8. De Corte, E., and Verschaffel, L. (1988). Computer simulation as a tool in research on problem solving in subject-matter domains.Int. J. Educ. Res. 12: 49–69.Google Scholar
  9. De Corte, E., and Verschaffel, L. (1989). Teaching word problems in the primary school. What research has to say to the teacher. In Greer, B., and Mulhern, G. (eds.),New Developments in Teaching Mathematics, Routledge, London, pp. 85–106.Google Scholar
  10. De Corte, E., and Verschaffel, L. (1991). Some factors influencing the solution of addition and subtraction word problems. In Durkin, K., and Shire, B. (eds.),Language and Mathematical Education, Open University Press, Milton Keynes, pp. 117–130.Google Scholar
  11. De Corte, E., Verschaffel, L., and De Win, L. (1985a). The influence of rewording verbal problems on children's problem representations and solutions.J. Educ. Psychol. 77: 460–470.Google Scholar
  12. De Corte, E., Verschaffel, L., Janssens, V., and Joillet, L. (1985b). Teaching word problems in the first grade: A confrontation of educational practice with results of recent research. In Romberg, T. A. (ed.),Using Research in the Professional Life of Mathematics Teachers, Center for Education Research, University of Wisconsin, Madison, WI., pp. 186–195.Google Scholar
  13. De Corte, E., Verschaffel, I., and Pauwels, A. (1990). Influence of the semantic structure of word problems on second graders' eye movements.J. Educ. Psychol. 82: 359–365.Google Scholar
  14. Greeno, J. G. (March, 1978).Significant Basic Research Questions and Significant Applied Research Questions Are the Same Questions. Paper presented at the Annual Meeting of the American Educational Research Association, Toronto, ON.Google Scholar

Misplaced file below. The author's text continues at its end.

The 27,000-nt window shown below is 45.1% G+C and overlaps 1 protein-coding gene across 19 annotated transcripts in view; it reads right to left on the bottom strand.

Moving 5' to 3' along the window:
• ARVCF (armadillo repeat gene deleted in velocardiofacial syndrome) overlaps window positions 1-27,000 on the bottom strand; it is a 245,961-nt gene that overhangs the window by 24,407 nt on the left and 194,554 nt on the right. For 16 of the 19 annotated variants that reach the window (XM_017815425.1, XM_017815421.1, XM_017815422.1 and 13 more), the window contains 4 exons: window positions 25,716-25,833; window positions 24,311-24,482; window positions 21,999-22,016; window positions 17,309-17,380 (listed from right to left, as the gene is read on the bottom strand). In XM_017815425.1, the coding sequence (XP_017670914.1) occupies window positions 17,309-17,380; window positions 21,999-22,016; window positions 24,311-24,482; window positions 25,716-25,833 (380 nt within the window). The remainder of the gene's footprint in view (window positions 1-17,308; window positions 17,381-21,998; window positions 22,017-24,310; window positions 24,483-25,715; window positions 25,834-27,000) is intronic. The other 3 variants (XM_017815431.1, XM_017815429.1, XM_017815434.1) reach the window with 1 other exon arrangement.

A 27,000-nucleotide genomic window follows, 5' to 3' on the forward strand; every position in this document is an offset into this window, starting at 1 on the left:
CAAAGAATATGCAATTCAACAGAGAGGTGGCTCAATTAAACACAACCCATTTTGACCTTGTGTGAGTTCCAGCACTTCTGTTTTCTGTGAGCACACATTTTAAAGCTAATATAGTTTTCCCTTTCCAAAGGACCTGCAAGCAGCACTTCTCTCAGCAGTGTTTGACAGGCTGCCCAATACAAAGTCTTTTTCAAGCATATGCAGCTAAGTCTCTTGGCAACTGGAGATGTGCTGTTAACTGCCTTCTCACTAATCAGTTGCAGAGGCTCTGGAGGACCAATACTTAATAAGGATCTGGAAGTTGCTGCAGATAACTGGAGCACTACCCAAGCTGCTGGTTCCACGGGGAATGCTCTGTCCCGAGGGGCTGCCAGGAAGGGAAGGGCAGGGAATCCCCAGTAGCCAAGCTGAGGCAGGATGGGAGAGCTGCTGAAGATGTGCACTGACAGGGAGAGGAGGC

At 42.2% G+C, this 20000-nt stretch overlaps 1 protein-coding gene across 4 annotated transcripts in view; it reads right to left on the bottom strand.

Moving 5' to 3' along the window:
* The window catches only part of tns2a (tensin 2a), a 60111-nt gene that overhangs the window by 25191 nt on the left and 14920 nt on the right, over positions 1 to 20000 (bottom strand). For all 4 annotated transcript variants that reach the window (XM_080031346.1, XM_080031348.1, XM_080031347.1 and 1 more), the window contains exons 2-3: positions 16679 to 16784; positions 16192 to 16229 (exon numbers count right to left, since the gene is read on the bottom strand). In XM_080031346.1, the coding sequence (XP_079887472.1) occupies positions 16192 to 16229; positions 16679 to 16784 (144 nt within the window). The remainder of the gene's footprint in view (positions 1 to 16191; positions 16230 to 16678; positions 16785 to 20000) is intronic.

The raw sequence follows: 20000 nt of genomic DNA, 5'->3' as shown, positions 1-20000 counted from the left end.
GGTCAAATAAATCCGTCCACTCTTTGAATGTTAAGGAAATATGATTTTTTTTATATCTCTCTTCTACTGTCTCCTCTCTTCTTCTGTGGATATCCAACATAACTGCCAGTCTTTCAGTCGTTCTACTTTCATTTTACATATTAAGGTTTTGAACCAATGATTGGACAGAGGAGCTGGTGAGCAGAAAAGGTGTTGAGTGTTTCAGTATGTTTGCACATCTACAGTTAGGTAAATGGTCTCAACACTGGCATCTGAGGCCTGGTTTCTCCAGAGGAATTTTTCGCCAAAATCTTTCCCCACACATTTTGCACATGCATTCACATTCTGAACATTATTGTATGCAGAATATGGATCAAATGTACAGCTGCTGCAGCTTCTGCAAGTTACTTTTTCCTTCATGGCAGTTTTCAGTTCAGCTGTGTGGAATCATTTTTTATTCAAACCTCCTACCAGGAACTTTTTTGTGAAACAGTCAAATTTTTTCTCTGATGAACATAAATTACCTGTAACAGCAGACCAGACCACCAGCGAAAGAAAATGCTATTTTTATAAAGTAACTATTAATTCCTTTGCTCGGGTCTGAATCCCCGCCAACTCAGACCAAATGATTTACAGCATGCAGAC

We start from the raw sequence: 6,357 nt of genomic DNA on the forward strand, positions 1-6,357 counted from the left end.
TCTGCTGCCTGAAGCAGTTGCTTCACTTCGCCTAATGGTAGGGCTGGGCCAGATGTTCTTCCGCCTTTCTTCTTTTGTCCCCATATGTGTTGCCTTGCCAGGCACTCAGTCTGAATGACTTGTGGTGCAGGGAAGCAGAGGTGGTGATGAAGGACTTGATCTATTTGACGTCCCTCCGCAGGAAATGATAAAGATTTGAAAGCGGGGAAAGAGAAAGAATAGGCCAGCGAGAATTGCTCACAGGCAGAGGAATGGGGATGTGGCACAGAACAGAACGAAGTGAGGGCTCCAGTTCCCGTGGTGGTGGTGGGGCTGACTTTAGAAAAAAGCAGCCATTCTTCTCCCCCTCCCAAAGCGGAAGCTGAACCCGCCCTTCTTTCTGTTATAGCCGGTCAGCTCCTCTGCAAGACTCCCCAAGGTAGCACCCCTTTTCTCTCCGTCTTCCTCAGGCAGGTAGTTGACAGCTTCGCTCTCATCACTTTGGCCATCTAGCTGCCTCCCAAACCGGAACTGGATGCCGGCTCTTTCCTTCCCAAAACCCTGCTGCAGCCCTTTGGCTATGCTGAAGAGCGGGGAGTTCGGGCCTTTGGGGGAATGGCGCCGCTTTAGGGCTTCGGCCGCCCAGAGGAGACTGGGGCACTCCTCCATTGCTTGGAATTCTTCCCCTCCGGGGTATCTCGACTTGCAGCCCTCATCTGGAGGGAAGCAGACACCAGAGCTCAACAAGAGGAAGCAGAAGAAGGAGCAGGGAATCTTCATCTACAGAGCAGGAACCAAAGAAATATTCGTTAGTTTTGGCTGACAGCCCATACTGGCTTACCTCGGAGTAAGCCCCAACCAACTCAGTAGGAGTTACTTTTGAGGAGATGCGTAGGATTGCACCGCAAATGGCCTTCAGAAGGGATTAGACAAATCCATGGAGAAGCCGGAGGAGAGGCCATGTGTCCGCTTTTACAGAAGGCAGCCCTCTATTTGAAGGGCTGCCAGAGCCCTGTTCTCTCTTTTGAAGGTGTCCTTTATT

15. Riley, M. S., and Greeno, J. G. (1988). Developmental analysis of understanding language about quantities and of solving problems.Cognit. Instruc. 5: 49–101.Google Scholar
  16. Riley, M. S., Greeno J. G., and Heller, J. I. (1983). Development of children's problem-solving ability in arithmetic. In Ginsburg, H. P. (ed.),The Development of Mathematical Thinking, Academic Press, New York, pp. 153–196.Google Scholar
  17. Verschaffel, L. (1984).Representatie-en Oplossingsprocessen van Eersteklassers bij Aanvankelijke Redactie-opgaven over Optellen en Aftrekken. Een Theoretische en Methodologische Bijdrage op Basis van een Longitudinale, Kwalitatief-psychologische Studie. (First Graders' Representations and Solution Processes on Elementary Addition and Subtraction Word Problems.) Unpublished doctoral dissertation, Center for Instructional Psychology, University of Leuven, Leuven.Google Scholar
  18. Verschaffel, L., and De Corte, E. (1990). Do non-semantic factors also influence the solution process of addition and subtraction word problems? In Mandl, H., De Corte, E., Bennett, N., and Friedrich, H. F. (eds.),Learning and Instruction. European Research in an International Context. Volume 2.2: Analysis of Complex Skills and Complex Knowledge Domains, Pergamon, Oxford, pp. 415–429.Google Scholar
  19. Zweng, M. (1979). The problem of solving story problems.Arithmetic Teacher 27: 2–3.Google Scholar

Copyright information

© Plenum Publishing Corporation 1993

Authors and Affiliations

  • Lieven Verschaffel
    • 1
    • 2
  • Erik De Corte
    • 2
  1. 1.Research Associate, National Fund for Scientific ResearchBelgium
  2. 2.Center for Instructional Psychology and TechnologyUniversity of LeuvenLeuven

Personalised recommendations